Edward Solsbury had his head in his hands, his mind swimming in confusion. His granddaughter, Sarah-Allen Freeman, six years old, had just committed suicide, and he had not a ghost of an idea why. She'd had family disputes going on around her all her life, with her mother getting anxious about everything she did, and her father not giving a care in the world about her. Apart from the occasional birthday visits and such.
Now, Sarah-Allen was dead, after willingly stabbing herself in the chest, causing internal bleeding and inflicting major damage to her heart. Something had caused a normal, perky little girl to do something so destructive and sad as to take her own life, and her granddad couldn't work out what. Neither, it seemed, could the police.
Chief Inspector Brian Able had been called out on an emergency call by his superiors to help in the case of a child's death. Suicide in fact. And it was that very point that raised many more questions than if it had been an adult. The mother had been informed, and was now returning from a course she was on by plane from Italy. She was very distressed, as expected, when she was told the terrible news, and asked about the health and safety of her father, the child's grandfather.
Brian had noted to himself that this was a very important point. Mrs. Freeman had insisted quite strongly on knowing whether her father was safe, almost demanding the information from the informer. The others had taken this as a motherly act, to ensure that no-one else had been hurt, but the Inspector had taken the time to make sure he would remember that, by writing it down in his little leather binder he always carried with him.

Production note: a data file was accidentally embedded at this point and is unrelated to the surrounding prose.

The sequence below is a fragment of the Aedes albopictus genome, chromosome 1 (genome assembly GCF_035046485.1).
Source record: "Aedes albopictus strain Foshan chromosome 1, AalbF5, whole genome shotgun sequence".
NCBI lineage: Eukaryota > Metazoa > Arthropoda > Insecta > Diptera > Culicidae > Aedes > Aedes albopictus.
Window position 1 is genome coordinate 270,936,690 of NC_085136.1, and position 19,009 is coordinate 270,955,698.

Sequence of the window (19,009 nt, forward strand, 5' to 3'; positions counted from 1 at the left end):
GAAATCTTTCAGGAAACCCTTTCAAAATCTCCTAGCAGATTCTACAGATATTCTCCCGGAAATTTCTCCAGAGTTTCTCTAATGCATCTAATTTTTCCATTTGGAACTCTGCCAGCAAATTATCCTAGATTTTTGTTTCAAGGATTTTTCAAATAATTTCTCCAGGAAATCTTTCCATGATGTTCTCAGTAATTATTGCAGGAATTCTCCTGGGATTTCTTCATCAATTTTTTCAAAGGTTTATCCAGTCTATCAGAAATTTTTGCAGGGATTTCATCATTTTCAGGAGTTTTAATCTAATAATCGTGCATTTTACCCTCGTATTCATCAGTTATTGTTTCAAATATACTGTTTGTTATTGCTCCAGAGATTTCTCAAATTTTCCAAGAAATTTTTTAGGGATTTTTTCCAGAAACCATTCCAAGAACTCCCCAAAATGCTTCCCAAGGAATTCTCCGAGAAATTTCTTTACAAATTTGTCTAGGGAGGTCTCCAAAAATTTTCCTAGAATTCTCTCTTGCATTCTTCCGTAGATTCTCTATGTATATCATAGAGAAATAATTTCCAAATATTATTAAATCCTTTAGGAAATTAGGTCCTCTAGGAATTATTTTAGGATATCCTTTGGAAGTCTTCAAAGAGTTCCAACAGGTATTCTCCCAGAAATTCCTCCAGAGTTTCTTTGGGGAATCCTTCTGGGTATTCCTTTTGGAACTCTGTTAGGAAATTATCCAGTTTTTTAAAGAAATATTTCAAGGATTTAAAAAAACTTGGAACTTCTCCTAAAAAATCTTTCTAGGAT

After looking around a little, and ensuring the medical team had transported the body and weapon for the rest of the team to check out, Brian wanted to check out the families history and how the family treated one another.
They had not been able to contact Mr. Freeman (of which the Inspector made another note), and it was still not known even to the Investigators why this was so. He did not run or work in any buisness as such, but had a track record of selling unsavoury items to previous offendors. These trading sessions didn't seem to be illegal on the surface, but Brian was confident that, with time, a little more of the truth would be known to them all.
* * * *
Edward watched the many types of people that were there to help snooped and checked everything that they deemed to be useful in solving the 'mystery' that was now present. How he longed for his daughter to have been here, watching over Sarah as she always did with the eyes of a hawk, not letting the girl out of her sight, keeping her safe. Some of the neighbours often whispered about 'that Freeman girl's over-protective mother', but Edward knew his daughter had not always been like that.
Many years ago, when Sarah-Allen was only small, her unscrupulous father had been caught by the authorities aiding a couple of foreign smugglers into the country. Lorna had been ashamed and utterly disgusted, and refused to allow him in the house any more.
That evening, he had begged and begged, and Sarah had cried and cried, wailing all through the night, and many nights after. It had been a funny thing, at the time. Sarah was heartbroken at losing her daddy, but after some months it was as though it had never happened, and on occasion agreed with her mother that he wasn't worthy to live with them, smiling cheekily at the thought. Edward considered notifying the Inspector on this, but decided it wasn't worth bringing up. They would brush him off as an old fool.
Instead, he kept an eye on the Inspector, as he perused the house at his leisure, dusting off old albums and picture books. Then, he stopped. He placed an album on the desk he had brought it from, pulled out a knife, and pulled apart the back cover, with a crackle as the paper ripped. Then he pulled a picture from the flap.
"Mmm. Look's as if I've found something already." He mumbled. Then he noticed Edward was staring, curiously, so he walked over.
"Mr. Solsbury, may I ask, have you ever seen this picture before?" He queried.
It was a slightly out-of-focused image of a cute, grinning, happy girl, sitting and waving upon a tall man's shoulders. It was Sarah-Allen and her dad. The man she had so easily condemned, yet she was having fun with him. At a glance, it was probably taken a year after he had stopped living with them. Edward was horrified.